When you say another layer, how many layers are there now? If it is
more than one, don't try adding another. If fact it is really better to
tear off and get any old problems out of there.
As far as the choice, it might be helpful if you tell us where you are.
Washington State is far different than New York and they are different than
Arizona or Florida.
On Thu, 1 Nov 2007 08:12:43 -0400, "David L. Martel"
I would definitely go with steel shingles if you are looking for an
easy DIY re-roofing material. Especially in a hurricane region. You
dont have to take the old asphalt shingles down. You can buy steel
shingles on ebay:
just make sure you dont get screwed by this seller (see previous
thread for details). Also, you can contact these wholesalers:
bestbuymetals.com, metalroofingwholesalers.com, metalroofingsource.com
or mfgs: accelroofing.com, custombiltmetals.com, edcoproducts.com,
follansbeeroofing.com, kasselwood.com, kasselandiron.com,
kasselandirons.com, metalsales.us.com, decra.com,
metroroofproducts.com, metalsusa.com, allmet.com, zappone.com,
tamko.com, steeltile.com, met-tile.com, nordmantile.com,
interlockroofing.com, futureroof.com, loomismetals.com,
paradigmshingles.com, reinkeshakes.com, raremanufacturing.com,
vailmetal.com, vailmetalshingle.com, permatileroofing.com,
westform.com, & manymany
Just my experience: I reshingled proffesionally back in 1998. Not one
contractor (out of 5) would quote me fiber glass shingles. Everyone told me
they didint hold up to Chicago's climate. Now its 2008, new house, and I
have to do some patching. I go to a big box store expecting to buy Asphalt
shingles. Not one store carried them. All Fiber glass. I suspect which is
better is going to boil down to whats sold in your area.
Easy way to find out on code? Call a contractor, tell them what you are
proposing, ask them to price out any work if you find you have more than
just some reshingling needs (like I needed 2 plywood panels replaced so we
ended up doing most of them as cheaper then and didnt have to deal with it
later). As long as you are honest and tell'em you plan to do it yourself
but want info if you find worse damage, they'll be happy to help over the
phone with general info.
It was 8 years ago and we were told 90$ per panel for the good wood and 150$
each to replace. Plus haul away fees. We ended up having the whole thing
done professionally because we couuldnt find a match for the old roofing
shingles. (and of course the new shingles and it's install added more cost)
Your price may be higher as ours was part of a package deal to also reside
the house with vinyl.
Sorry, I do not know which type of shingle is better, but your codes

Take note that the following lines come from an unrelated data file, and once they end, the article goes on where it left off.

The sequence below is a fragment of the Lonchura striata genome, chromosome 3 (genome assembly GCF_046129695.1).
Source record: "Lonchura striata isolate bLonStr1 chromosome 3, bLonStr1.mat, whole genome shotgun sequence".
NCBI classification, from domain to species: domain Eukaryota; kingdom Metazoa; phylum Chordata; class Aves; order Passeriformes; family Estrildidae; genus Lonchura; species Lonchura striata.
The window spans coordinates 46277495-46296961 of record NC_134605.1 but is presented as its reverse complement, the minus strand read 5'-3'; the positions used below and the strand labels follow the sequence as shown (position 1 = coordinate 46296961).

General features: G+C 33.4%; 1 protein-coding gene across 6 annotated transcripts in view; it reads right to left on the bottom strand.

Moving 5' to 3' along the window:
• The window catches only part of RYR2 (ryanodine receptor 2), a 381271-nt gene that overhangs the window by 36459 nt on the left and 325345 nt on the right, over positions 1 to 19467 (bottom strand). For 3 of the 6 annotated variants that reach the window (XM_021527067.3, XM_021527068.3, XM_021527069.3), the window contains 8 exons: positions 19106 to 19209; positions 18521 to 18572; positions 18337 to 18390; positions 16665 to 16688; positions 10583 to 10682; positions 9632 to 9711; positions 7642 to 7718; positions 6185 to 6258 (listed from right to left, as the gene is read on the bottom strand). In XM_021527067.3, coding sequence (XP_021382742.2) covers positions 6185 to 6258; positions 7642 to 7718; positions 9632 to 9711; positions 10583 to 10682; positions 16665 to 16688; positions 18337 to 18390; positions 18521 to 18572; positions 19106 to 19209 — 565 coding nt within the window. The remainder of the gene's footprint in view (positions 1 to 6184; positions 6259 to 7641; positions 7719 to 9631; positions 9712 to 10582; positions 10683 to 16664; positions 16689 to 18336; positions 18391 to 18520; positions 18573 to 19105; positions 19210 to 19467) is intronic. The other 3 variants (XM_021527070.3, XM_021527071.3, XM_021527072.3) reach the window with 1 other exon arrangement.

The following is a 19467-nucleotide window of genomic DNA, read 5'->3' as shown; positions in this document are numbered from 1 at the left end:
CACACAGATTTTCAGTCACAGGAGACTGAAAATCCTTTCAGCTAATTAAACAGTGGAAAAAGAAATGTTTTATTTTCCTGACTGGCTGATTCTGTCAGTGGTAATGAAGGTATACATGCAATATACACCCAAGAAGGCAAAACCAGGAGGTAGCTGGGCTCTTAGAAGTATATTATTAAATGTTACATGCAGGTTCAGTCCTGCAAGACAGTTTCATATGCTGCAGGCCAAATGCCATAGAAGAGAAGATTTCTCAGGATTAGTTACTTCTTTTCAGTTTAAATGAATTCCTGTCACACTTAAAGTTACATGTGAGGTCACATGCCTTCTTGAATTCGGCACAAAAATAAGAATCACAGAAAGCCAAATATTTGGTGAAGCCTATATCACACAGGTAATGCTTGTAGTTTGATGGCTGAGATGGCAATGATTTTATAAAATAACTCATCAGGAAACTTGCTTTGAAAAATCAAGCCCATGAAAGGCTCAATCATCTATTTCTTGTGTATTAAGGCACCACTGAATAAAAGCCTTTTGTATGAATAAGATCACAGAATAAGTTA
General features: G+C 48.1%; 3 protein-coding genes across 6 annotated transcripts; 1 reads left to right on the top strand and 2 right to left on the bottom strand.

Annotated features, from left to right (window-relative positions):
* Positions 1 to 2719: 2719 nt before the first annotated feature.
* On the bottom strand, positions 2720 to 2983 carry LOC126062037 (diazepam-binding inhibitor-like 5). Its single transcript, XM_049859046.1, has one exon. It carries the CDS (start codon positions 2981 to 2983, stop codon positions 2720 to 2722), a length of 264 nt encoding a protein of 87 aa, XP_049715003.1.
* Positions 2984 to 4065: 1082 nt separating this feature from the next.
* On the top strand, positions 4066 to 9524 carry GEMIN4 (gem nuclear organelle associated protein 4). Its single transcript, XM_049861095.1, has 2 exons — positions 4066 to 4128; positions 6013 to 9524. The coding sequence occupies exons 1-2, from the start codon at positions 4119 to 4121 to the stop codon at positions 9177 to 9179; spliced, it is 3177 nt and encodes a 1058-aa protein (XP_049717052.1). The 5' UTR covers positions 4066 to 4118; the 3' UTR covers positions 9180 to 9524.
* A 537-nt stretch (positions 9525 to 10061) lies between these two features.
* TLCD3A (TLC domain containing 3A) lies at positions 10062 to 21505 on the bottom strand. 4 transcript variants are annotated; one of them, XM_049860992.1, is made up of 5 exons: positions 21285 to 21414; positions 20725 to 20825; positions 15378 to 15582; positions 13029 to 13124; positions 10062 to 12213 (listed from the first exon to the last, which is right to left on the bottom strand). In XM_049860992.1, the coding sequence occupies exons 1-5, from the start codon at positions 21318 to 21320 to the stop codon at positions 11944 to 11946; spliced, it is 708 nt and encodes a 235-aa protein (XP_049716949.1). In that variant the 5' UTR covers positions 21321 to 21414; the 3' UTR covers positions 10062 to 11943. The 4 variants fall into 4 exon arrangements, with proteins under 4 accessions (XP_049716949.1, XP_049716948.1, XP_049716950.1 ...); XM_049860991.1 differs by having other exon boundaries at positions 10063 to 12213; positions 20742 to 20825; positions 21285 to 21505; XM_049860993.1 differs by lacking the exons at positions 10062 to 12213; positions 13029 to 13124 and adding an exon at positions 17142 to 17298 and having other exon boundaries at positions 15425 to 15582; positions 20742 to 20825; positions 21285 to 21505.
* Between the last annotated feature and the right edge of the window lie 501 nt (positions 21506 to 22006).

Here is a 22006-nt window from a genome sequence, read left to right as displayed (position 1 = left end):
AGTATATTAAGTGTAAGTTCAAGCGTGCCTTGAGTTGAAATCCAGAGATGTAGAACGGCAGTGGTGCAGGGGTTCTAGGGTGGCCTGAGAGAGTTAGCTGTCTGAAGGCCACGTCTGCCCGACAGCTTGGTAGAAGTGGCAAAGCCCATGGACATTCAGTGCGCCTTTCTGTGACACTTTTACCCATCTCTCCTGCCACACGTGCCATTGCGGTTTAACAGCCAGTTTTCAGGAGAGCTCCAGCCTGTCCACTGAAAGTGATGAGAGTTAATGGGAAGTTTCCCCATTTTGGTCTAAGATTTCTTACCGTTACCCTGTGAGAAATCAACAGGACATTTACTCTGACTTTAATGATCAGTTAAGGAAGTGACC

*probably* are fine with 2 layers as you are just south of me so same
overall construction. If there would be a difference, I susect it's that we
have to account for snow here too (weight on roof), so we may be a little
stricter on number of layers?
Being in NC (I was in Fayetteville for a bit), be sure they are AR (Algae
Resistant) shingles. Black algae just thrives in the humidity there.
Never did get hit with a hurricane when I was there. Lucky. Highly
recommend not using staples (if it's even legal where you are). Use nails
and consider the "high wind" nailing pattern recommendation of the mfgr
(greater than 4 nails).
Joseph, I'll add to your post that in my area at least, codes do not allow a
3rd layer. Norfolk area, storm related issues. We arent 'hurricane alley'
but we get hit often enough. It's that and the weight which can cause major
long term damage I am told.
A DIY job by a fellow down the street was 3 layer and the random (1-2 times
a year) inspector caught it and made him take it all off. He got fined too
but I dont know how much. He hadnt known it wasnt allowed here (good fellow
actually) and said '3 was ok where he came from' which leads me to believe
"Joseph Meehan" wrote in message
Your question doesn't make sense. Both fiberglass and organic mat shingles
contain asphalt. From your perspective either one will work fine.
Fiberglass has a slightly better fire rating. Make your choice based on
appearance and the life of the warrantee.
Asphalt shingles are either asphalt reinforced with fiberglass or
asphalt reinforced with cellulose (organic), but I've heard of some
being made of asphalt reinforced with polyester.
The Aug. 1997 Consumer Reports found that organic shingles always did
very well in freeze-thaw tests, but a few fiberglass shingles did,
too, including GAF Royal Sovereign.
I'd much rather have fiberglass shingles because of their much better
class A fire resistance rating. There have been some residential
fires where the fire spread along class C asphalt-cellulose shingles
but stopped right where the class A fiberglass shingles started, in
one case in a Houston apartment complex. Class A isn't just a
slightly better than class C; it's a lot better.
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